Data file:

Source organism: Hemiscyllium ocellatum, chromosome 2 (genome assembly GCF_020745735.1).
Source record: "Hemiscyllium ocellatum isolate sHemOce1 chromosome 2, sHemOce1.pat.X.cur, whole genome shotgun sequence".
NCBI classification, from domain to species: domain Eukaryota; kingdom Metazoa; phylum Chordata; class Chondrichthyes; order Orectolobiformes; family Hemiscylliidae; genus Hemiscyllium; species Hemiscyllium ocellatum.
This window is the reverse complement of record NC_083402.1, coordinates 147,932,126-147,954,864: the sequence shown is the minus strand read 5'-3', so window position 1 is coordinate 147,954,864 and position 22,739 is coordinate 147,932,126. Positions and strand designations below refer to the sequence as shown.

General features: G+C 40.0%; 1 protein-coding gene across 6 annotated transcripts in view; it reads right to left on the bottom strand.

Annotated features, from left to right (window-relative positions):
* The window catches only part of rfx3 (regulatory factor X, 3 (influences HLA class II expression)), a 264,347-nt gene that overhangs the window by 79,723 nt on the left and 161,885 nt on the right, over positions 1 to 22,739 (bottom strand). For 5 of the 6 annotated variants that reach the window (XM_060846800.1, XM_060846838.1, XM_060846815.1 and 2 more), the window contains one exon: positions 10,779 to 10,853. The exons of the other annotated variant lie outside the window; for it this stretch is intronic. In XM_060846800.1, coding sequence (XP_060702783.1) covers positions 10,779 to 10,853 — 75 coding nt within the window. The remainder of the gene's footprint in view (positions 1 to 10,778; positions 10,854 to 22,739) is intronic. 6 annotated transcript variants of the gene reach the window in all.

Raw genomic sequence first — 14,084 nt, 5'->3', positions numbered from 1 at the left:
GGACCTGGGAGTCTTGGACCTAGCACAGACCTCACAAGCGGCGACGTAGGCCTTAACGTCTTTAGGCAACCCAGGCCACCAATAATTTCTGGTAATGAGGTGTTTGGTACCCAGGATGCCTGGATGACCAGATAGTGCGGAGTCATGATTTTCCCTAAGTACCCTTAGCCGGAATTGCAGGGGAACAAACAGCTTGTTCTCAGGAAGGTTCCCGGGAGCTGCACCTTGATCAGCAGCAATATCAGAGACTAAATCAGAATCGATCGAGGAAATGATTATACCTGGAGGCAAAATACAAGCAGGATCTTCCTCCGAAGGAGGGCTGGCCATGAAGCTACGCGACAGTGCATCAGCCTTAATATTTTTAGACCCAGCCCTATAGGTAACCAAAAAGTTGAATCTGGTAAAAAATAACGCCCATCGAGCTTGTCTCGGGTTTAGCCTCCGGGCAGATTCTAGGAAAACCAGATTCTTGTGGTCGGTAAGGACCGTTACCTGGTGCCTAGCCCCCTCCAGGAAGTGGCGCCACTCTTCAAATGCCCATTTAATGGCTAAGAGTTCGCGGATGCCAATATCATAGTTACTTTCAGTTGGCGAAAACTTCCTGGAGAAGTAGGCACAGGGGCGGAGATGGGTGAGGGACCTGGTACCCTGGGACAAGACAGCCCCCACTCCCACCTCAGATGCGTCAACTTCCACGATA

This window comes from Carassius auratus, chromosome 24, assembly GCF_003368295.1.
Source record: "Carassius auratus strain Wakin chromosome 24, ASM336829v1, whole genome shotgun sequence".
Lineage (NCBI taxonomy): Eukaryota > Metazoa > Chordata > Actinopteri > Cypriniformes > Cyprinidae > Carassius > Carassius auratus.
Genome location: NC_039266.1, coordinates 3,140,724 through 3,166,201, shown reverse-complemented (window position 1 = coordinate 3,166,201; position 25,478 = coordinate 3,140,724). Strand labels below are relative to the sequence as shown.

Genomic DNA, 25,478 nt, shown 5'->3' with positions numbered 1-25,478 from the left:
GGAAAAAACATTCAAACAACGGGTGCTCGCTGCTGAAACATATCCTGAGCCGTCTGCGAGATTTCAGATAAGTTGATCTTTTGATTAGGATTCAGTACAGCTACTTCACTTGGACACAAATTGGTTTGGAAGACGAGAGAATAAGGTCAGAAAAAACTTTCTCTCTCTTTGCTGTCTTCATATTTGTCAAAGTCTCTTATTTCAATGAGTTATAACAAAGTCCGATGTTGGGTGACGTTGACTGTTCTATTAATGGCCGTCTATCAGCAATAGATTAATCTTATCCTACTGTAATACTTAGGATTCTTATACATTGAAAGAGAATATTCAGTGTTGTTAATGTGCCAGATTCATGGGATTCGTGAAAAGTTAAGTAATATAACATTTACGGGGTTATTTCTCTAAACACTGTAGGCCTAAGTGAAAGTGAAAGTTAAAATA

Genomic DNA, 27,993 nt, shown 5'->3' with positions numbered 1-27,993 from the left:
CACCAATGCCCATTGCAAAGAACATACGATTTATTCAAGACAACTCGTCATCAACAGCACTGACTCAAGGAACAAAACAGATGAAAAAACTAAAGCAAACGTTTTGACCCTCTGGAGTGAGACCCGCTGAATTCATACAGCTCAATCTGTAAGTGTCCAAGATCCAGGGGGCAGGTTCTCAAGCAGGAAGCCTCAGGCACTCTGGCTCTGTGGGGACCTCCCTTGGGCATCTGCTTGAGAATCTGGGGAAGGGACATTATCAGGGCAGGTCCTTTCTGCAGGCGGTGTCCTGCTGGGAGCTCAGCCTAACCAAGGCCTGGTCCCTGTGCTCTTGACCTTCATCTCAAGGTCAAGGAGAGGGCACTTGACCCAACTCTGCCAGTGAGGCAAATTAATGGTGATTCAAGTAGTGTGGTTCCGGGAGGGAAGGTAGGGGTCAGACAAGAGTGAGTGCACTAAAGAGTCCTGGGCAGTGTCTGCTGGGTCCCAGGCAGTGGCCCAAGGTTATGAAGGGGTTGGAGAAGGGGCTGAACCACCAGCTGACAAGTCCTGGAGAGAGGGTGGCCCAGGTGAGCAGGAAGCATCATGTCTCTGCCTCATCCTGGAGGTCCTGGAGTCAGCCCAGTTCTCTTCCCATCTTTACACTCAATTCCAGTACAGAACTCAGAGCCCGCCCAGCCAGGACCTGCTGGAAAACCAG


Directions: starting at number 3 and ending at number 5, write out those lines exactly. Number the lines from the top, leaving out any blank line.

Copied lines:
NCBI classification, from domain to species: domain Eukaryota; kingdom Metazoa; phylum Chordata; class Chondrichthyes; order Orectolobiformes; family Hemiscylliidae; genus Hemiscyllium; species Hemiscyllium ocellatum.
This window is the reverse complement of record NC_083402.1, coordinates 147,932,126-147,954,864: the sequence shown is the minus strand read 5'-3', so window position 1 is coordinate 147,954,864 and position 22,739 is coordinate 147,932,126. Positions and strand designations below refer to the sequence as shown.

General features: G+C 40.0%; 1 protein-coding gene across 6 annotated transcripts in view; it reads right to left on the bottom strand.